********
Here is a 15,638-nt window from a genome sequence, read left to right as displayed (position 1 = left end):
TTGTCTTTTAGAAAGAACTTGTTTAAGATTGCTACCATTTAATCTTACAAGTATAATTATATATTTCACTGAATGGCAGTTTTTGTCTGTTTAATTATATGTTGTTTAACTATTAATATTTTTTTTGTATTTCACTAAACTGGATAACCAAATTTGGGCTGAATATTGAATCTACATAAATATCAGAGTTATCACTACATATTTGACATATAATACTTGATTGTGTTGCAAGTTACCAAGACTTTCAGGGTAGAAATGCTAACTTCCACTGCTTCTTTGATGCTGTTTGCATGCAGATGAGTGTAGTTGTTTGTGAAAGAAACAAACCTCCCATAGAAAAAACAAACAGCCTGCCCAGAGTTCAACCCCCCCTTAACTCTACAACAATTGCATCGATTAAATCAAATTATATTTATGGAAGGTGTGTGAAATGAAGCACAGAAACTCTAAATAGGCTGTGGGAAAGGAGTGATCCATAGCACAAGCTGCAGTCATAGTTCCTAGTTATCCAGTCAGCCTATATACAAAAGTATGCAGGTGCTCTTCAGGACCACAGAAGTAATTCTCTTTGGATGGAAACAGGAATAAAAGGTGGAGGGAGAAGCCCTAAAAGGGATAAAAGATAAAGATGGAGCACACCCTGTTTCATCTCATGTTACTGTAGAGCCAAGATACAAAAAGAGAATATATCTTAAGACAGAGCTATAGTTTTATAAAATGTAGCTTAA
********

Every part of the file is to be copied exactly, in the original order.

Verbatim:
Here is a 15,638-nt window from a genome sequence, read left to right as displayed (position 1 = left end):
TTGTCTTTTAGAAAGAACTTGTTTAAGATTGCTACCATTTAATCTTACAAGTATAATTATATATTTCACTGAATGGCAGTTTTTGTCTGTTTAATTATATGTTGTTTAACTATTAATATTTTTTTTGTATTTCACTAAACTGGATAACCAAATTTGGGCTGAATATTGAATCTACATAAATATCAGAGTTATCACTACATATTTGACATATAATACTTGATTGTGTTGCAAGTTACCAAGACTTTCAGGGTAGAAATGCTAACTTCCACTGCTTCTTTGATGCTGTTTGCATGCAGATGAGTGTAGTTGTTTGTGAAAGAAACAAACCTCCCATAGAAAAAACAAACAGCCTGCCCAGAGTTCAACCCCCCCTTAACTCTACAACAATTGCATCGATTAAATCAAATTATATTTATGGAAGGTGTGTGAAATGAAGCACAGAAACTCTAAATAGGCTGTGGGAAAGGAGTGATCCATAGCACAAGCTGCAGTCATAGTTCCTAGTTATCCAGTCAGCCTATATACAAAAGTATGCAGGTGCTCTTCAGGACCACAGAAGTAATTCTCTTTGGATGGAAACAGGAATAAAAGGTGGAGGGAGAAGCCCTAAAAGGGATAAAAGATAAAGATGGAGCACACCCTGTTTCATCTCATGTTACTGTAGAGCCAAGATACAAAAAGAGAATATATCTTAAGACAGAGCTATAGTTTTATAAAATGTAGCTTAA